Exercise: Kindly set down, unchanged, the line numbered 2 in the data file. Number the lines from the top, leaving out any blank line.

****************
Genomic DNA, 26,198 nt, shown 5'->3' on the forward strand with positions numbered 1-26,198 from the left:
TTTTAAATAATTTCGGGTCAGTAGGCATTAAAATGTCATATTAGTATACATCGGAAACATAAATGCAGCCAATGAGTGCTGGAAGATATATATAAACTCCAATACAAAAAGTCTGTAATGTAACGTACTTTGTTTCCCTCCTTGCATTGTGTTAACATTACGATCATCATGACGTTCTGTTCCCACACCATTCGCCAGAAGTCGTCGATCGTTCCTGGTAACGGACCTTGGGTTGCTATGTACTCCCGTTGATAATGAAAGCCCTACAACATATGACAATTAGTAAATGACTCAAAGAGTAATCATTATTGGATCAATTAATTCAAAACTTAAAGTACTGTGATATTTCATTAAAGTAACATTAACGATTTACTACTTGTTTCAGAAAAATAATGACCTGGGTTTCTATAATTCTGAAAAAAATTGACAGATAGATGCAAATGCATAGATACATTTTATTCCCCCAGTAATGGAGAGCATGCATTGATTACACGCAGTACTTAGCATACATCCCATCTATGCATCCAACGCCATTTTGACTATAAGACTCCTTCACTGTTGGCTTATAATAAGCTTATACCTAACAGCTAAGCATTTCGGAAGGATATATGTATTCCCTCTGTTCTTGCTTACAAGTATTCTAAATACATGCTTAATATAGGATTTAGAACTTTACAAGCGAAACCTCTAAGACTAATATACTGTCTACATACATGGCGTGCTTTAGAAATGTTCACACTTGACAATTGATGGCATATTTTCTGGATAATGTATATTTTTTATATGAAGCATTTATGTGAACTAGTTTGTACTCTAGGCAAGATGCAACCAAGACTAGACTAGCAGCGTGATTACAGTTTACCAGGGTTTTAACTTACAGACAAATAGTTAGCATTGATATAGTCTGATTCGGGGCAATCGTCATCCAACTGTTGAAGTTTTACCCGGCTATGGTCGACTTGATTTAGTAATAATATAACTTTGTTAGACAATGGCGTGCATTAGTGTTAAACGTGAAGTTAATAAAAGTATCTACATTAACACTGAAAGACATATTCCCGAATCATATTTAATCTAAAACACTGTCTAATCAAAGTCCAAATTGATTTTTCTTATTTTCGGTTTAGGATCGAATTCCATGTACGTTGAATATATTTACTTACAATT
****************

TTTTAAATAATTTCGGGTCAGTAGGCATTAAAATGTCATATTAGTATACATCGGAAACATAAATGCAGCCAATGAGTGCTGGAAGATATATATAAACTCCAATACAAAAAGTCTGTAATGTAACGTACTTTGTTTCCCTCCTTGCATTGTGTTAACATTACGATCATCATGACGTTCTGTTCCCACACCATTCGCCAGAAGTCGTCGATCGTTCCTGGTAACGGACCTTGGGTTGCTATGTACTCCCGTTGATAATGAAAGCCCTACAACATATGACAATTAGTAAATGACTCAAAGAGTAATCATTATTGGATCAATTAATTCAAAACTTAAAGTACTGTGATATTTCATTAAAGTAACATTAACGATTTACTACTTGTTTCAGAAAAATAATGACCTGGGTTTCTATAATTCTGAAAAAAATTGACAGATAGATGCAAATGCATAGATACATTTTATTCCCCCAGTAATGGAGAGCATGCATTGATTACACGCAGTACTTAGCATACATCCCATCTATGCATCCAACGCCATTTTGACTATAAGACTCCTTCACTGTTGGCTTATAATAAGCTTATACCTAACAGCTAAGCATTTCGGAAGGATATATGTATTCCCTCTGTTCTTGCTTACAAGTATTCTAAATACATGCTTAATATAGGATTTAGAACTTTACAAGCGAAACCTCTAAGACTAATATACTGTCTACATACATGGCGTGCTTTAGAAATGTTCACACTTGACAATTGATGGCATATTTTCTGGATAATGTATATTTTTTATATGAAGCATTTATGTGAACTAGTTTGTACTCTAGGCAAGATGCAACCAAGACTAGACTAGCAGCGTGATTACAGTTTACCAGGGTTTTAACTTACAGACAAATAGTTAGCATTGATATAGTCTGATTCGGGGCAATCGTCATCCAACTGTTGAAGTTTTACCCGGCTATGGTCGACTTGATTTAGTAATAATATAACTTTGTTAGACAATGGCGTGCATTAGTGTTAAACGTGAAGTTAATAAAAGTATCTACATTAACACTGAAAGACATATTCCCGAATCATATTTAATCTAAAACACTGTCTAATCAAAGTCCAAATTGATTTTTCTTATTTTCGGTTTAGGATCGAATTCCATGTACGTTGAATATATTTACTTACAATT